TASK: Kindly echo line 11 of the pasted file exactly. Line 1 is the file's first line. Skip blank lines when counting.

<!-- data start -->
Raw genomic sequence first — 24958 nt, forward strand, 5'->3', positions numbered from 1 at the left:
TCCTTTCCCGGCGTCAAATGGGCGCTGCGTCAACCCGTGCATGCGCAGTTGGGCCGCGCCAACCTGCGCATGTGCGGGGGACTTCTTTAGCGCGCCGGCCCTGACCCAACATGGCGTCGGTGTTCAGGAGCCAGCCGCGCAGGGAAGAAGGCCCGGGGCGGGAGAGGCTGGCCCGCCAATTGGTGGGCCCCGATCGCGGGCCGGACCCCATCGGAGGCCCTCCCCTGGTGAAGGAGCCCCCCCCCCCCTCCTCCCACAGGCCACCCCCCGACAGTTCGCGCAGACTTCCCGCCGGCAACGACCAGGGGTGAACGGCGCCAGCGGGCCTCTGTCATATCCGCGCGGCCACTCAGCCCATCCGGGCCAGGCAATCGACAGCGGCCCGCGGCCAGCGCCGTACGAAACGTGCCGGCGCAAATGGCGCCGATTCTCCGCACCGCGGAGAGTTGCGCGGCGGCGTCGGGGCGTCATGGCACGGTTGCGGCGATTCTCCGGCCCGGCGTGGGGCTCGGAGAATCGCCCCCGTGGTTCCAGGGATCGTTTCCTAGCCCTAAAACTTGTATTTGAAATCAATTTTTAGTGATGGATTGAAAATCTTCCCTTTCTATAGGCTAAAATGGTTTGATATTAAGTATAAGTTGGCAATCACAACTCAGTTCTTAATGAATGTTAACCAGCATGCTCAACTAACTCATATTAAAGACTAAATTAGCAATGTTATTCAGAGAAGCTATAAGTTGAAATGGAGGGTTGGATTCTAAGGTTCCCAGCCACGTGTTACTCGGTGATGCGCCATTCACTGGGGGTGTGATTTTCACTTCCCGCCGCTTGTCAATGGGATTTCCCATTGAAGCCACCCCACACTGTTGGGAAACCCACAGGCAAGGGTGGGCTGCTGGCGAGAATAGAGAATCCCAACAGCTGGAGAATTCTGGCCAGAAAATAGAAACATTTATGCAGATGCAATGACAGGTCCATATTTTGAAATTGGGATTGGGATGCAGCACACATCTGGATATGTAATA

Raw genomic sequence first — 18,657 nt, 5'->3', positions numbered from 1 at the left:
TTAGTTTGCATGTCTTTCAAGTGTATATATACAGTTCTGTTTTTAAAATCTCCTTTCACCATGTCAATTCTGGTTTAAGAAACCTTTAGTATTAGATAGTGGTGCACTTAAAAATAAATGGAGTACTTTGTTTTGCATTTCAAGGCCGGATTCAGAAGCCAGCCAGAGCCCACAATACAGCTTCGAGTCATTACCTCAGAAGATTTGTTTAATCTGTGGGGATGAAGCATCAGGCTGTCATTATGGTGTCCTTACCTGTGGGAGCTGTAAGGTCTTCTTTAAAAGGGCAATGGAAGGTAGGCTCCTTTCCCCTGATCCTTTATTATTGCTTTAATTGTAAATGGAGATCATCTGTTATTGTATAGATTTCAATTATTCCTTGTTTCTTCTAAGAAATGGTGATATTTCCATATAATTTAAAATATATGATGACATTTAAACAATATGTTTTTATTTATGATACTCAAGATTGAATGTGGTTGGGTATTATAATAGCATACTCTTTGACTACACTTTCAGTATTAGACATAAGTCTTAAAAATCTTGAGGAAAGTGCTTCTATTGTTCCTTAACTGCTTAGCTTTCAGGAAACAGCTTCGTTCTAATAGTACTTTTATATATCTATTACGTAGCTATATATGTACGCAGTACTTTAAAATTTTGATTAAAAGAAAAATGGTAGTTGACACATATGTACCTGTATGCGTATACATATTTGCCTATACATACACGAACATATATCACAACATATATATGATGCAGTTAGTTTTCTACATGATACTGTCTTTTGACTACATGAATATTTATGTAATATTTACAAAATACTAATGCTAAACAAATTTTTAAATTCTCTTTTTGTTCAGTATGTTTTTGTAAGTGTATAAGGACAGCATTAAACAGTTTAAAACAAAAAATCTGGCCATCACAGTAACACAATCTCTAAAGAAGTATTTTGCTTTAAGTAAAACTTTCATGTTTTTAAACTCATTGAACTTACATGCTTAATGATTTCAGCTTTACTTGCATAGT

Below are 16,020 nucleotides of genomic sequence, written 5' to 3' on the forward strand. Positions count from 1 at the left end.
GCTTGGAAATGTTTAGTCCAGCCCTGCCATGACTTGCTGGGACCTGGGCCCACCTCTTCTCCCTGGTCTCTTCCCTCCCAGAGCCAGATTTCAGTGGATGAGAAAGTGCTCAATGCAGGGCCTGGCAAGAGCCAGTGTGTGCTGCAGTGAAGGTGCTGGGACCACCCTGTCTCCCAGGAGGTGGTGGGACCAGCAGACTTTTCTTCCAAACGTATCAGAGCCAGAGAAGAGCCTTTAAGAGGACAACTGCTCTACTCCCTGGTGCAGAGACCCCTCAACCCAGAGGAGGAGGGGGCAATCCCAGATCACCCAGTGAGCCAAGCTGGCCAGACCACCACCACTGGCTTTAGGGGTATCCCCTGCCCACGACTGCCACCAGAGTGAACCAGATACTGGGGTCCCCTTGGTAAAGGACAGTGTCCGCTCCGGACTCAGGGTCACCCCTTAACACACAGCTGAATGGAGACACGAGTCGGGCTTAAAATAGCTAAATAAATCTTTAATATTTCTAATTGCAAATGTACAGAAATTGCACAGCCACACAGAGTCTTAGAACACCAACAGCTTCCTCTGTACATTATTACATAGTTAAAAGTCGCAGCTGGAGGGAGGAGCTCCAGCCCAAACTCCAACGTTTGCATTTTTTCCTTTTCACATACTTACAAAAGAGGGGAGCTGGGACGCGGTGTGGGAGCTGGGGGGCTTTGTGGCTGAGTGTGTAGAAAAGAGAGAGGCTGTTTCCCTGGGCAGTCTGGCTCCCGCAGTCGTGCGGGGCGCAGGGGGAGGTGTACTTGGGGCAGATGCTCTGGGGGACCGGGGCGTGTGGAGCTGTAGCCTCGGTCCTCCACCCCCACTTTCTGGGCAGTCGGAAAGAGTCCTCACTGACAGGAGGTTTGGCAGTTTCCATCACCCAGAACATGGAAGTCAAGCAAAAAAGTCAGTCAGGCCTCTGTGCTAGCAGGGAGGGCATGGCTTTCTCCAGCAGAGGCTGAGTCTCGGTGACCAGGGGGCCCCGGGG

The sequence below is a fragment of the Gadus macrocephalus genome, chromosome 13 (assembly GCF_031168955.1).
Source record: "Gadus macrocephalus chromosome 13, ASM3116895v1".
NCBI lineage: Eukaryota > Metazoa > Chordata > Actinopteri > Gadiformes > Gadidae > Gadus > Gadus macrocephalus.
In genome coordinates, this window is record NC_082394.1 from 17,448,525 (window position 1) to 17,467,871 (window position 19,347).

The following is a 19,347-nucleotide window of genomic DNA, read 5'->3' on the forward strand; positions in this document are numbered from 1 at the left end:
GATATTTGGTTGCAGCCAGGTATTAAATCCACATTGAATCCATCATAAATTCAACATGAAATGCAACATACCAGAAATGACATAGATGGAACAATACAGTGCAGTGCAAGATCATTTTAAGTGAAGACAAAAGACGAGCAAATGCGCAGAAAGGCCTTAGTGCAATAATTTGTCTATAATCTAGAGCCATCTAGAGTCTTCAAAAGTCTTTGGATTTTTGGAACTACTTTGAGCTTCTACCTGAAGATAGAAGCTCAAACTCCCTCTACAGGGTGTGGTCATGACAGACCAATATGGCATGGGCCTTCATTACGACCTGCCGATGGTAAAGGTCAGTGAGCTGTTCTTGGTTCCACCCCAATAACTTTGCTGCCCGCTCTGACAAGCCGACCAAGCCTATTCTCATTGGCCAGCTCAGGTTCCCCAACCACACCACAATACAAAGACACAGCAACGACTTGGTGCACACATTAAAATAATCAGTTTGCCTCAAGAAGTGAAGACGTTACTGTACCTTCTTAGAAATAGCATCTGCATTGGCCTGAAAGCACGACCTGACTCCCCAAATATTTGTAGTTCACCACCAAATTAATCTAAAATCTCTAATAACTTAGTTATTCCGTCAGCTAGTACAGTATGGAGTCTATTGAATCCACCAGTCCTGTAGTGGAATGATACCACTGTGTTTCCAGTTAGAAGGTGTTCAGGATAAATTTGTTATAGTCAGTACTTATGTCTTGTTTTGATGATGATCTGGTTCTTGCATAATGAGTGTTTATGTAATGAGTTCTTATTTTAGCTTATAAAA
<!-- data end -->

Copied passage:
The following is a 19,347-nucleotide window of genomic DNA, read 5'->3' on the forward strand; positions in this document are numbered from 1 at the left end: